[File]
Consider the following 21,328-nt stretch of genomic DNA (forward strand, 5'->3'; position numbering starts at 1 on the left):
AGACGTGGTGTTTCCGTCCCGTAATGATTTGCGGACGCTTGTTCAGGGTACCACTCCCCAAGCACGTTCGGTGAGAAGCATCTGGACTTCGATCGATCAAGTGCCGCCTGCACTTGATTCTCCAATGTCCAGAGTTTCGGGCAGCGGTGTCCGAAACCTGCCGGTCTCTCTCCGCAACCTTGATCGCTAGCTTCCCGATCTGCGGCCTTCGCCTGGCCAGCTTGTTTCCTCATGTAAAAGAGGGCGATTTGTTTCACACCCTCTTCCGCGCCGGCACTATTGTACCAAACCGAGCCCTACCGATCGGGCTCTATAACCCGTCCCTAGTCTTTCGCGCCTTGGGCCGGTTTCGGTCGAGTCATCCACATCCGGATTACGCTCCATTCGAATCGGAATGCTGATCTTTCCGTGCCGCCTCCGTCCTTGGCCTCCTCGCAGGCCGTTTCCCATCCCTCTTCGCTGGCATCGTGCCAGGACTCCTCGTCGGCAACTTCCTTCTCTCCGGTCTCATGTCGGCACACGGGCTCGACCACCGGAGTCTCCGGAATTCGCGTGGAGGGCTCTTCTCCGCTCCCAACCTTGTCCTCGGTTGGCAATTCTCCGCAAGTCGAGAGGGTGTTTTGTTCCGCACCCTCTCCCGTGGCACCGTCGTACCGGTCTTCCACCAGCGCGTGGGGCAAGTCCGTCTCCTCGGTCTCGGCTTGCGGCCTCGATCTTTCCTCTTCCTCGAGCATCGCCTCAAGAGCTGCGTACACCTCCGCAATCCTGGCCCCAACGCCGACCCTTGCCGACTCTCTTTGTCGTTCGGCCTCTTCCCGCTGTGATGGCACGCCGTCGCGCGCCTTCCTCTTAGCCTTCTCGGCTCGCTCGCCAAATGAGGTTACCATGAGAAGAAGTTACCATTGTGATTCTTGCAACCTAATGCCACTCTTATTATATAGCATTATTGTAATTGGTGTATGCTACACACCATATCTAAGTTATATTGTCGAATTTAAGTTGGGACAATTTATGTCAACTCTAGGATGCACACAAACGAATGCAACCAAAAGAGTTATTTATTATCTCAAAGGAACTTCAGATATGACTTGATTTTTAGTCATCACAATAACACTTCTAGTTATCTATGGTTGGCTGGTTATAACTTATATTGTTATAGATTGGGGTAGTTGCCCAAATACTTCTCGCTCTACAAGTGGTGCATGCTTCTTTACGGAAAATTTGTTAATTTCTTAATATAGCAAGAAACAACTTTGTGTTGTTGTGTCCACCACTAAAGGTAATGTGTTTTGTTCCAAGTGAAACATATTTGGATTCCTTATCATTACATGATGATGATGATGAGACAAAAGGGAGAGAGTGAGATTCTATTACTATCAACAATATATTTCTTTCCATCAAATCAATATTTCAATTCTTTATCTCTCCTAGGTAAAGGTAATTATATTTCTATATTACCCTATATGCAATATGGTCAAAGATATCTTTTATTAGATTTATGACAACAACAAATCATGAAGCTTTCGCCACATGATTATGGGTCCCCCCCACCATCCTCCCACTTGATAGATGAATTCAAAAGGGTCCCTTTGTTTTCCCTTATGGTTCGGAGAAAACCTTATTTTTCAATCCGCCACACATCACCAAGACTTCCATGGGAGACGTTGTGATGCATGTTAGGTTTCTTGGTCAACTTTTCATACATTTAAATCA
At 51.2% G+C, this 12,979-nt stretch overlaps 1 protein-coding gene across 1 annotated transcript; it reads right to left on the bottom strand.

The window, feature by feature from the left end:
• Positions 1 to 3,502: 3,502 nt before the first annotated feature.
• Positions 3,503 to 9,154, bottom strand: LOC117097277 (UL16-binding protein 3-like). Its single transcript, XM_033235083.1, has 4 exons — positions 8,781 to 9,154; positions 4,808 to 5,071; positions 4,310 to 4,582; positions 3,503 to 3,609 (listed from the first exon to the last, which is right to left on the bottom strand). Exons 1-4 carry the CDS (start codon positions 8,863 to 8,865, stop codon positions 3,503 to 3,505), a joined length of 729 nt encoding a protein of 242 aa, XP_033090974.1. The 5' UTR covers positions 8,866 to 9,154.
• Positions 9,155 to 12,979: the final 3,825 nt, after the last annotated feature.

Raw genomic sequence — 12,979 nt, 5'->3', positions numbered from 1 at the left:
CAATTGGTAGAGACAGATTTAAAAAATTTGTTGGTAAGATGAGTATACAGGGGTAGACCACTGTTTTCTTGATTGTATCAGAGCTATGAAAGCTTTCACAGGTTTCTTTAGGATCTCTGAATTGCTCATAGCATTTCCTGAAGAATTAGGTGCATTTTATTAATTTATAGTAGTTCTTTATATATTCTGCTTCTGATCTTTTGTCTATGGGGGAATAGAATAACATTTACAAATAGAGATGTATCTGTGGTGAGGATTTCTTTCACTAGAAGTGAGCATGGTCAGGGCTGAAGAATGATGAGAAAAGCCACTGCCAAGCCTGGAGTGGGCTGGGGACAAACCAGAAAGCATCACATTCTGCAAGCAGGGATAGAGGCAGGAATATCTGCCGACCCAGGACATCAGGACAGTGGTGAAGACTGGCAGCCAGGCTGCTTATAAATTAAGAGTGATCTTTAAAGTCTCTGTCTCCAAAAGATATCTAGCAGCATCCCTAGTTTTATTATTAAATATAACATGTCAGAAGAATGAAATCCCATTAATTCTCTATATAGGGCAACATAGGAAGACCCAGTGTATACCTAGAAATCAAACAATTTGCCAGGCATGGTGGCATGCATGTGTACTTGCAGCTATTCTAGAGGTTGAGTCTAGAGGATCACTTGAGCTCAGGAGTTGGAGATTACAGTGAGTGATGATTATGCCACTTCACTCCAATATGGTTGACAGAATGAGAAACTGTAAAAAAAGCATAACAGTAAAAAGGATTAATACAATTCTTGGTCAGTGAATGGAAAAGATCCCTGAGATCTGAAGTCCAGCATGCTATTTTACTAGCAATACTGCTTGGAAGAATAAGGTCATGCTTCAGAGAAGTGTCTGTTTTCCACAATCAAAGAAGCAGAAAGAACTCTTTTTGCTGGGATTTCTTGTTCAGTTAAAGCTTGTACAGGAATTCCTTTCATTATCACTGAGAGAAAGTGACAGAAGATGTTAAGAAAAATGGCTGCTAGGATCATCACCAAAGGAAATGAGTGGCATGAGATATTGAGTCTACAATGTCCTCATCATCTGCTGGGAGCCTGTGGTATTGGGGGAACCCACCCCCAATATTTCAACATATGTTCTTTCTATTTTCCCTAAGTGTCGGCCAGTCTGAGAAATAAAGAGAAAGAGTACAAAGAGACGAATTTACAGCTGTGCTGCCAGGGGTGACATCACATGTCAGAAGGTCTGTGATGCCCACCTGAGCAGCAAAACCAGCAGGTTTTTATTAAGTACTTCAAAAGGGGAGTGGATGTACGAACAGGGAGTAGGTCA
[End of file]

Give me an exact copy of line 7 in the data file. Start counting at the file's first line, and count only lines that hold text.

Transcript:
• Positions 9,155 to 12,979: the final 3,825 nt, after the last annotated feature.